• Mental function. Early research suggests that taking a combination of gotu kola, ginkgo, and docosahexaenoic acid (DHA) for 4 months does not improve mental function in healthy elderly adults.
  • Preventing blood clots in the legs while flying. Gotu kola might help prevent blood clots related to long plane flights. Developing evidence suggests that gotu kola might decrease fluid and improve blood circulation in people traveling on airplanes for more than 3 hours. However, it is not known if this finding translates into fewer blood clots.
  • Increasing circulation in people with diabetes. Taking gotu kola for 6-12 months might help increase circulation and decrease fluid retention in people with diabetes whose small blood vessels have been damaged by their disease.
  • Poor brain function related to liver disease. Early research suggests that taking a specific product containing gotu kola, brahmi, ginkgo, cat's claw, and rosemary (CognoBlend) twice daily for 5 weeks, in addition to standard therapy, improves symptoms in people with poor brain function related to liver disease better than standard therapy.
  • Excess scar tissue (keloids). There is some evidence that applying and extract of gotu kola known as madecassol to the skin might help reduce excess scar tissue.
  • Red, scaly skin (psoriasis). Some evidence suggests that applying gotu kola on the skin might help reduce symptoms of psoriasis.
  • Scarring. Early research suggests that applying a specific gotu kola cream (Alpha centella, not available in the U.S.) to the skin twice daily for 6-8 weeks after the removal of stitches might help reduce scarring.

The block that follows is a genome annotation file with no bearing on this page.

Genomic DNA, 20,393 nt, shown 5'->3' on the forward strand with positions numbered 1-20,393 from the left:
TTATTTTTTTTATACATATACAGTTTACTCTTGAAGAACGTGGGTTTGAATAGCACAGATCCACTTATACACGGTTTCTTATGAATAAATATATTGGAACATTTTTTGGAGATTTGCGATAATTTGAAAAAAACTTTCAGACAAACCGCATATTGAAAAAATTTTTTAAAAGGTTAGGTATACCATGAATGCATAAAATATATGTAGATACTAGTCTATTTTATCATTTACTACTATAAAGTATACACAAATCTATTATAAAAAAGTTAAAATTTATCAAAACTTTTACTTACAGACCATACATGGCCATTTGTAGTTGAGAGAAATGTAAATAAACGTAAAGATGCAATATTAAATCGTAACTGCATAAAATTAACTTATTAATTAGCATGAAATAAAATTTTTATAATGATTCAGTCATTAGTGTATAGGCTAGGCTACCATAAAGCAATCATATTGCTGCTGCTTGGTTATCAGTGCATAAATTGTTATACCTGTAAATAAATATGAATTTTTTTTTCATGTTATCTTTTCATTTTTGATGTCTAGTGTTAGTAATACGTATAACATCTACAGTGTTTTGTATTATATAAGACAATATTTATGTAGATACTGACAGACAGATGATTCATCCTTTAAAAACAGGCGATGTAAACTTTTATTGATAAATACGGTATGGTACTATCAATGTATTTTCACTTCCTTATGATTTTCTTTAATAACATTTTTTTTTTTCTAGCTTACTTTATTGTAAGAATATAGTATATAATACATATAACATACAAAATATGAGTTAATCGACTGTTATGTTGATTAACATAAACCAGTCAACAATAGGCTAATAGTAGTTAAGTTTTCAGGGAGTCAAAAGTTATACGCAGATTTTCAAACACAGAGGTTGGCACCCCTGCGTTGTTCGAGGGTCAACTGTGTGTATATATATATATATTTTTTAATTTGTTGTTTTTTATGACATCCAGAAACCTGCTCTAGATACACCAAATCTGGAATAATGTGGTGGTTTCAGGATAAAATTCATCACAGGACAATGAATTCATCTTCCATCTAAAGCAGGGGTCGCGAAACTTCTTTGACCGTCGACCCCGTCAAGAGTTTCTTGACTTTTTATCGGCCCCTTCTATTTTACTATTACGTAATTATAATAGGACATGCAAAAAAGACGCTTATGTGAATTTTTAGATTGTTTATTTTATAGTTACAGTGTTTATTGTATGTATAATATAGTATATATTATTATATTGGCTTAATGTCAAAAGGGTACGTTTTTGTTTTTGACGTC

• Schistosomiasis. There is some evidence that gotu kola injected by a healthcare provider might help bladder wounds caused by a parasitic infection called schistosomiasis.
  • Stretch marks associated with pregnancy. Early research suggests that applying a specific mixture of gotu kola, vitamin E, and a collagen compound in a cream (Trofolastin, not available in the U.S.) daily during the last 6 months of pregnancy might reduce stretch marks. There is also some evidence that another specific mixture of gotu kola, vitamin E, essential fatty acids, hyaluronic acid, elastin, and menthol in an ointment (Verum, not available in the U.S.) might help prevent stretch marks during pregnancy.
  • Wound healing. Some evidence suggests that applying gotu kola on the skin might help improve wound healing.
  • Fatigue.
  • Anxiety.
  • Common cold and flu.
  • Sunstroke.
  • Tonsillitis.
  • Urinary tract infection (UTI).
  • Hepatitis.
  • Jaundice.
  • Diarrhea.
  • Indigestion.
  • Other conditions.
More evidence is needed to rate the effectiveness of gotu kola for these uses.

Natural Medicines Comprehensive Database rates effectiveness based on scientific evidence according to the following scale: Effective, Likely Effective, Possibly Effective, Possibly Ineffective, Likely Ineffective, and Insufficient Evidence to Rate (detailed description of each of the ratings).